Engineering Protein-Protein Interactions in DNA Repair for Cancer Therapeutics

Advisor: Wei Zhang, Molecular Cell Biology

Introduction: The recent clinical success of inhibitors against poly(ADP-ribose) polymerase (PARP), important for DNA base excision repair, in treating ovarian cancer patients with BRCA1/2 mutations highlights the significance of exploiting "synthetic lethality" for cancer therapy in patients with existing DNA damage response (DDR) deficiencies. While research on DDR continues to grow, there is paucity of development of efficient drug-targeting and therapeutic lead platforms encompassing probes that modulate DDR protein function. To tackle this problem, we will leverage our established protein rational design and engineering platform to target WD40 domain-mediated
protein-protein interactions (PPIs) important for DDR for cancer therapeutics.

Proposal: Through protein engineering approaches, we have now obtained potent and specific protein-based inhibitors for a couple of WD40 domain-containing proteins. We are in the process of validating and characterizing such synthetic molecules in vitro and in cells. We want to recruit a Master of Bioinformatics student to conduct extensive computational analysis to establish the molecular determinants for high-affinity binding and selectivity with tools and methodologies developed by a protein therapeutics and quantum computing company (our industry partner).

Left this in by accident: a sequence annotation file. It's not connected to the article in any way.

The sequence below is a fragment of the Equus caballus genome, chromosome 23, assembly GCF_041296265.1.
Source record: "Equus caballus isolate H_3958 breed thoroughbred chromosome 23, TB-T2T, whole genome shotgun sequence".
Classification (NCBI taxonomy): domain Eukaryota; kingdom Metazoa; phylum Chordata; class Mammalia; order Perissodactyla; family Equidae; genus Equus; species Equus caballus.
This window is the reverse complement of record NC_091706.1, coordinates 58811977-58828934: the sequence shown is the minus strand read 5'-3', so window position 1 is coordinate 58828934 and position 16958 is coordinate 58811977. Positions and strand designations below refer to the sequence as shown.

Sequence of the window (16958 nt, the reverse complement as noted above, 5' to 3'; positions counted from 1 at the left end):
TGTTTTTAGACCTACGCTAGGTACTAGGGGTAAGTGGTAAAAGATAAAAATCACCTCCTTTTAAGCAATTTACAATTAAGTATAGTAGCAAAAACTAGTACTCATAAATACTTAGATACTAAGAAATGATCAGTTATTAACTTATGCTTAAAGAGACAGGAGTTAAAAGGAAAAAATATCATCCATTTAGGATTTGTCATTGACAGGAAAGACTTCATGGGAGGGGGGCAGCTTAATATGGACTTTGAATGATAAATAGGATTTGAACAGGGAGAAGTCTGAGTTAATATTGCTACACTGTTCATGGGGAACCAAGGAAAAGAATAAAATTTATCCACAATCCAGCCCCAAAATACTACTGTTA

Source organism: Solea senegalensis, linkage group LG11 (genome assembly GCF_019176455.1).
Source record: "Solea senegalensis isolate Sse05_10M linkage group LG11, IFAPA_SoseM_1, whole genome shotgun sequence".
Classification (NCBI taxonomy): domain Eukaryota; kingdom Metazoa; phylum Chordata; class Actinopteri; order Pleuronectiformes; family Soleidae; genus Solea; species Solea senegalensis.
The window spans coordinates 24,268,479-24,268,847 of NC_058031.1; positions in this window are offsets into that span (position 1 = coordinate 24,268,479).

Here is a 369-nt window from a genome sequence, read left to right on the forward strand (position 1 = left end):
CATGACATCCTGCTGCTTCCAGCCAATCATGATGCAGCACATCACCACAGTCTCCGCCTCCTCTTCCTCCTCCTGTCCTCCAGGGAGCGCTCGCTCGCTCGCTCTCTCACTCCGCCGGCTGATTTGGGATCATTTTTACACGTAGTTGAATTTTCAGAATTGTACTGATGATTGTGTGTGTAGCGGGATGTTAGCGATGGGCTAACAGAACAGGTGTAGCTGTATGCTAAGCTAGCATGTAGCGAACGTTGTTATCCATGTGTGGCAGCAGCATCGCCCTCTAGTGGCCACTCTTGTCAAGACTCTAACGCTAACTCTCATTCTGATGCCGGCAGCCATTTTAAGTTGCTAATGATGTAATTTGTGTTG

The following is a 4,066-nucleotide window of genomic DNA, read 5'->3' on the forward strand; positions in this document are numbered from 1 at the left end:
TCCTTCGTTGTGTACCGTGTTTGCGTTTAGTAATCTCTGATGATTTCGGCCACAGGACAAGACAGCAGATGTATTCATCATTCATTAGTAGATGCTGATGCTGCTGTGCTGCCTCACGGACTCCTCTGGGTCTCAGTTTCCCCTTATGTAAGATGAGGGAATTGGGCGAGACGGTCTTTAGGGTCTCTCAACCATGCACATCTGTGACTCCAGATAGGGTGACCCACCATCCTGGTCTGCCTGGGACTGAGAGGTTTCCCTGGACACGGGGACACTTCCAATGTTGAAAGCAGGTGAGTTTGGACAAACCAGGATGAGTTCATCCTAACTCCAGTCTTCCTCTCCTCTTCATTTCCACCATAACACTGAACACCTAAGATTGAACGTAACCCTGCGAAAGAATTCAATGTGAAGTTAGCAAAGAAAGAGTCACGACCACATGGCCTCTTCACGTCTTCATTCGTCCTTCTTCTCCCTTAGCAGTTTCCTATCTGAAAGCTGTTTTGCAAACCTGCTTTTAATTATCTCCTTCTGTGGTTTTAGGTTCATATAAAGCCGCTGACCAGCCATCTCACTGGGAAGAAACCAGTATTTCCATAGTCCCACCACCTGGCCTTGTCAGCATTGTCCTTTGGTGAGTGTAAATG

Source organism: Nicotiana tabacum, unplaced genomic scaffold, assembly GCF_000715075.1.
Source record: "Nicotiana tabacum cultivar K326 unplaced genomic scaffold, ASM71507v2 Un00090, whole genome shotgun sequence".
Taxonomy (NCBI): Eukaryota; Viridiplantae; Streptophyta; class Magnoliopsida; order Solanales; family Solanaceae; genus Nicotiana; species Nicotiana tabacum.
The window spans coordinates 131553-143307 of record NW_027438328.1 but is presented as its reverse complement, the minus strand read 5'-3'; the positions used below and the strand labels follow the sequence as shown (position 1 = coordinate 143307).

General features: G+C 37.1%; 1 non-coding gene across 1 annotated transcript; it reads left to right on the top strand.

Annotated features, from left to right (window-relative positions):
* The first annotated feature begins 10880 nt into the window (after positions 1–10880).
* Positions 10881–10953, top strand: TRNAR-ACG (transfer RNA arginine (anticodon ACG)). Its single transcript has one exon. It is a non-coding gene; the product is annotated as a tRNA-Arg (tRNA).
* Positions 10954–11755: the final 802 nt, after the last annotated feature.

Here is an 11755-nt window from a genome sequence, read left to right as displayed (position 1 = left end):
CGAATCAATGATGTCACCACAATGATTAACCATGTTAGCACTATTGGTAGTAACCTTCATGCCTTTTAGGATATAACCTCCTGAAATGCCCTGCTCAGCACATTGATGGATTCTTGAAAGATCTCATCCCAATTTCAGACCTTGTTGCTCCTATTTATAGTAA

Specifically, we will pursue the following aims:
1. Qualitative analysis of protein structures in 3D molecular viewers and quantitative analysis through the use of programmed scripts
2. Conformational sampling of inhibitor-target complex proteins using molecular simulation with OpenMM
3. Biophysical modelling of PPI through global docking with ROSETTA
4. Inhibitor optimization of binding affinity, stability, and selectivity through structureguided sequence variations using ROSETTA design

Significance: We expect that the developed synthetic molecules can probe DDR signaling with unprecedented precision, and delineate elusive DNA repair mechanisms. Moreover, protein structural insight from experimental data and computational modeling will further guide rational design and facilitate screening of small molecule inhibitors, particularly for allosteric sites that traditional compound screen assays have failed to reach. Thus, our project will shed light on novel cancer therapeutic design, and most importantly, result in a proof-of-concept pipeline where computational modeling and phage display seamlessly integrate to guide self-directed evolution in drug discovery.